A complete diagnostic evaluation, according to DSM, requires that an individual be evaluated on several axes, each of which represents a different class of information. DSM has five such axes, the first three constituting the official diagnosis and the last two being research scales. Axis I contains most of the major clinical syndromes, excluding only personality disorders and developmental disorders which are coded on Axis II. Axis II is also used for other personality traits even in the absence of a personality disorder. The rationale for the separation of these two axes is that it ensures that consideration is given to the presence of disorders that are frequently overlooked when attention is focused on the more apparent disorder listed on Axis I. The clinician may list multiple diagnoses on either Axis I or II, in which case they are listed in estimated order of treatment.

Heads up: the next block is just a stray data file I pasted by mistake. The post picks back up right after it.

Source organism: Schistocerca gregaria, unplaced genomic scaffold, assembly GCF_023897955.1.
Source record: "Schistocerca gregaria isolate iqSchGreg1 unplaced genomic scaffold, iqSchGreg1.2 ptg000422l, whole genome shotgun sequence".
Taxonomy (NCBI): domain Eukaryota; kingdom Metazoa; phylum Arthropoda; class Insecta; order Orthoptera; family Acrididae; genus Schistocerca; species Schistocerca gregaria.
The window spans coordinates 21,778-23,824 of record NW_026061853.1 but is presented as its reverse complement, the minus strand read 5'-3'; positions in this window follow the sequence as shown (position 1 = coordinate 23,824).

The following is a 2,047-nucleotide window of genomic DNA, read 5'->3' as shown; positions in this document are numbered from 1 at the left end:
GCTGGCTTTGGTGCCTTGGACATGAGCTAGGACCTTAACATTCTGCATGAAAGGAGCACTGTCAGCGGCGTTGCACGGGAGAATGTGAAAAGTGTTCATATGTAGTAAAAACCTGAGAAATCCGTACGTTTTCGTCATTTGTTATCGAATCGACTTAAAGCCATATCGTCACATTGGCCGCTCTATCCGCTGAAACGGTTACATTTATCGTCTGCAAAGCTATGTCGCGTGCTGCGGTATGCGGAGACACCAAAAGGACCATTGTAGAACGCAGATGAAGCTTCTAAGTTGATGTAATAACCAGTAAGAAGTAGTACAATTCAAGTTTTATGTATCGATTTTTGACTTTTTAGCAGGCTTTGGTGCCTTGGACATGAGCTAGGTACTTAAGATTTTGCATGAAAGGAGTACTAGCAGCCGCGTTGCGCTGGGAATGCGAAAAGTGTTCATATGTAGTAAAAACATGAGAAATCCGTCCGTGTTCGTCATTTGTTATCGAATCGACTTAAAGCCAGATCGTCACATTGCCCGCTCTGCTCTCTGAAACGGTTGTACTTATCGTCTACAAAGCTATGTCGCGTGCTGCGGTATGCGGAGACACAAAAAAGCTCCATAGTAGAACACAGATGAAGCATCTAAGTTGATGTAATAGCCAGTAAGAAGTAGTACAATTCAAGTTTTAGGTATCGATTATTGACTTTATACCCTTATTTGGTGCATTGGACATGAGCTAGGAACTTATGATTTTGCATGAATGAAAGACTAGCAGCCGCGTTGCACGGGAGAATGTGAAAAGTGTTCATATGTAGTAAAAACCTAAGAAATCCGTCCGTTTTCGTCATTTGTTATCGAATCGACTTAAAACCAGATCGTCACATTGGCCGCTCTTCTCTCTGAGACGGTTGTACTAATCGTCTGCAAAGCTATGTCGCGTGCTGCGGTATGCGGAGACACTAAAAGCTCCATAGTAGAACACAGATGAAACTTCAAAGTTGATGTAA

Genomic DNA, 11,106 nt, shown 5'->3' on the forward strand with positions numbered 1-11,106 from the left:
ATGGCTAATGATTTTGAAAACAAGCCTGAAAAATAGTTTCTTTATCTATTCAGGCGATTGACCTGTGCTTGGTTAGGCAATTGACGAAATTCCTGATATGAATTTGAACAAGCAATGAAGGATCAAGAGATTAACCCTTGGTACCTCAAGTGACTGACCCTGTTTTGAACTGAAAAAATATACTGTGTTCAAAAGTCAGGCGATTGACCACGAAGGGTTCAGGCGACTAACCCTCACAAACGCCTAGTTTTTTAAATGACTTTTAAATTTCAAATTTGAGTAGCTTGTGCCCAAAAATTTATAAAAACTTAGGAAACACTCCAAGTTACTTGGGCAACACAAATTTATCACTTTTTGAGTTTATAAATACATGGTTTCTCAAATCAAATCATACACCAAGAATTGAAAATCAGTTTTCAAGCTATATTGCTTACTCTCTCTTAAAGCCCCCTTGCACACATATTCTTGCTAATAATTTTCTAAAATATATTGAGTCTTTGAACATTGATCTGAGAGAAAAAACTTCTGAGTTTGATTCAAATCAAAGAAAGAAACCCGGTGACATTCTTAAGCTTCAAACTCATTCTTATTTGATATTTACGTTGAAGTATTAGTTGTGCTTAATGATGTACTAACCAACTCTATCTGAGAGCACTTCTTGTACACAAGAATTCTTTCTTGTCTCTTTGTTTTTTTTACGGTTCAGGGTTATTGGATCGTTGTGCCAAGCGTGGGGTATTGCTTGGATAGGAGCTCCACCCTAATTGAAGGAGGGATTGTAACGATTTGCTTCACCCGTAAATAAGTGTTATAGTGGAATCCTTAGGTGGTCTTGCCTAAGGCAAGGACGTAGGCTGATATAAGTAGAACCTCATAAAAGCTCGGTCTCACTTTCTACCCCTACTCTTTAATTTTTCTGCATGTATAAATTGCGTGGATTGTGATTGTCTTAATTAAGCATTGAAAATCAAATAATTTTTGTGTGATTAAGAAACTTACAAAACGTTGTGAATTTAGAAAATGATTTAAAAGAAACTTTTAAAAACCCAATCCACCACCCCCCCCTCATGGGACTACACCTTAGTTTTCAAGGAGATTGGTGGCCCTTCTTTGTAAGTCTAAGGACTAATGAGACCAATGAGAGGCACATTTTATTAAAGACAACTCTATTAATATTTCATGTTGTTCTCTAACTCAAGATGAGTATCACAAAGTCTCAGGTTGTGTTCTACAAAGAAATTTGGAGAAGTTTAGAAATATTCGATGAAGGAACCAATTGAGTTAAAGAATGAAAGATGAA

Axis III is used to record medical conditions potentially relevant to understanding or treating a client. Once again, multiple diagnoses are permitted. Axes IV and V are the research scales related to the client's life stressors and level of functioning in the recent past. Axis IV consists of a seven-point ordinal scale for ranking levels of severity of stressors within the past year of the client's life. Adult and child/adolescent examples of stressors are given as an aid in reliability.

Axis V is a seven-point ordinal scale designed to indicate the highest level of adaptive functioning in the past year. Three areas of functioning are considered: social relations, occupational functioning, and use of leisure time. This information frequently has prognostic value and is therefore important in treatment planning.

Throughout DSM specific criteria are outlined which must be present or which rule out giving a specific diagnosis. Frequently five out of eight symptoms must be present and must have been present for more than six months or a year in order to legitimately permit using a mental disorder label.

The DSM diagnostic system affords a fairly succinct view of the client at a number of levels without oversimplifying the biological-cognitive-emotional-social complexity of the human condition. Inasmuch as it is a secular system, no attempt is made to determine the client's moral or spiritual functioning. One might wish to add axes VI and VII with specifically ordered ranking scales for moral and spiritual functioning. (Baker Encyclopedia of Psychology - See Selected Bibliography)